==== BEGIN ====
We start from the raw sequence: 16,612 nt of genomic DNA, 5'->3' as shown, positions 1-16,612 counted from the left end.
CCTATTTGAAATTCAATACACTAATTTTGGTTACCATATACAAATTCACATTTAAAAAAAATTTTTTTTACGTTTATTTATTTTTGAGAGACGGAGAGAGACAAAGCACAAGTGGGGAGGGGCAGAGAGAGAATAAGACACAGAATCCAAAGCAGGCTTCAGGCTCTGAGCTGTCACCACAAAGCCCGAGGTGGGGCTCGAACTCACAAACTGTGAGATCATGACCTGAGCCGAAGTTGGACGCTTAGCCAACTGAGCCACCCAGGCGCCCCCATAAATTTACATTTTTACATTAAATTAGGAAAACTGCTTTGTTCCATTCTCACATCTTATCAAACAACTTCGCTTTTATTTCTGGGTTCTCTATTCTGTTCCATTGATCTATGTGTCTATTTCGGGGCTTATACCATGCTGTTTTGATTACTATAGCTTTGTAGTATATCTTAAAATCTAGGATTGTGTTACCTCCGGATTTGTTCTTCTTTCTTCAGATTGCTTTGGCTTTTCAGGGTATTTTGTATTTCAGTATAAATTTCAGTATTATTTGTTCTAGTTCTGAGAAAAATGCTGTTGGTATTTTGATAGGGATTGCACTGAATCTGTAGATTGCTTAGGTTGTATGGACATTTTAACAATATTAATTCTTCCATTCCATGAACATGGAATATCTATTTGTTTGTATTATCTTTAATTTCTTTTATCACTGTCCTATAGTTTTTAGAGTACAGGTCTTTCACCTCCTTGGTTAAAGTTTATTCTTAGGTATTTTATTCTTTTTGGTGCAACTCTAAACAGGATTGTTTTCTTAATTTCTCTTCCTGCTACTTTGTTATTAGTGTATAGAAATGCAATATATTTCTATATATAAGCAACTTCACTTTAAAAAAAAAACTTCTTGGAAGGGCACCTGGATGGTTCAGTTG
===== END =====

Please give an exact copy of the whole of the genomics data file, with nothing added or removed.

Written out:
We start from the raw sequence: 16,612 nt of genomic DNA, 5'->3' as shown, positions 1-16,612 counted from the left end.
CCTATTTGAAATTCAATACACTAATTTTGGTTACCATATACAAATTCACATTTAAAAAAAATTTTTTTTACGTTTATTTATTTTTGAGAGACGGAGAGAGACAAAGCACAAGTGGGGAGGGGCAGAGAGAGAATAAGACACAGAATCCAAAGCAGGCTTCAGGCTCTGAGCTGTCACCACAAAGCCCGAGGTGGGGCTCGAACTCACAAACTGTGAGATCATGACCTGAGCCGAAGTTGGACGCTTAGCCAACTGAGCCACCCAGGCGCCCCCATAAATTTACATTTTTACATTAAATTAGGAAAACTGCTTTGTTCCATTCTCACATCTTATCAAACAACTTCGCTTTTATTTCTGGGTTCTCTATTCTGTTCCATTGATCTATGTGTCTATTTCGGGGCTTATACCATGCTGTTTTGATTACTATAGCTTTGTAGTATATCTTAAAATCTAGGATTGTGTTACCTCCGGATTTGTTCTTCTTTCTTCAGATTGCTTTGGCTTTTCAGGGTATTTTGTATTTCAGTATAAATTTCAGTATTATTTGTTCTAGTTCTGAGAAAAATGCTGTTGGTATTTTGATAGGGATTGCACTGAATCTGTAGATTGCTTAGGTTGTATGGACATTTTAACAATATTAATTCTTCCATTCCATGAACATGGAATATCTATTTGTTTGTATTATCTTTAATTTCTTTTATCACTGTCCTATAGTTTTTAGAGTACAGGTCTTTCACCTCCTTGGTTAAAGTTTATTCTTAGGTATTTTATTCTTTTTGGTGCAACTCTAAACAGGATTGTTTTCTTAATTTCTCTTCCTGCTACTTTGTTATTAGTGTATAGAAATGCAATATATTTCTATATATAAGCAACTTCACTTTAAAAAAAAAACTTCTTGGAAGGGCACCTGGATGGTTCAGTTG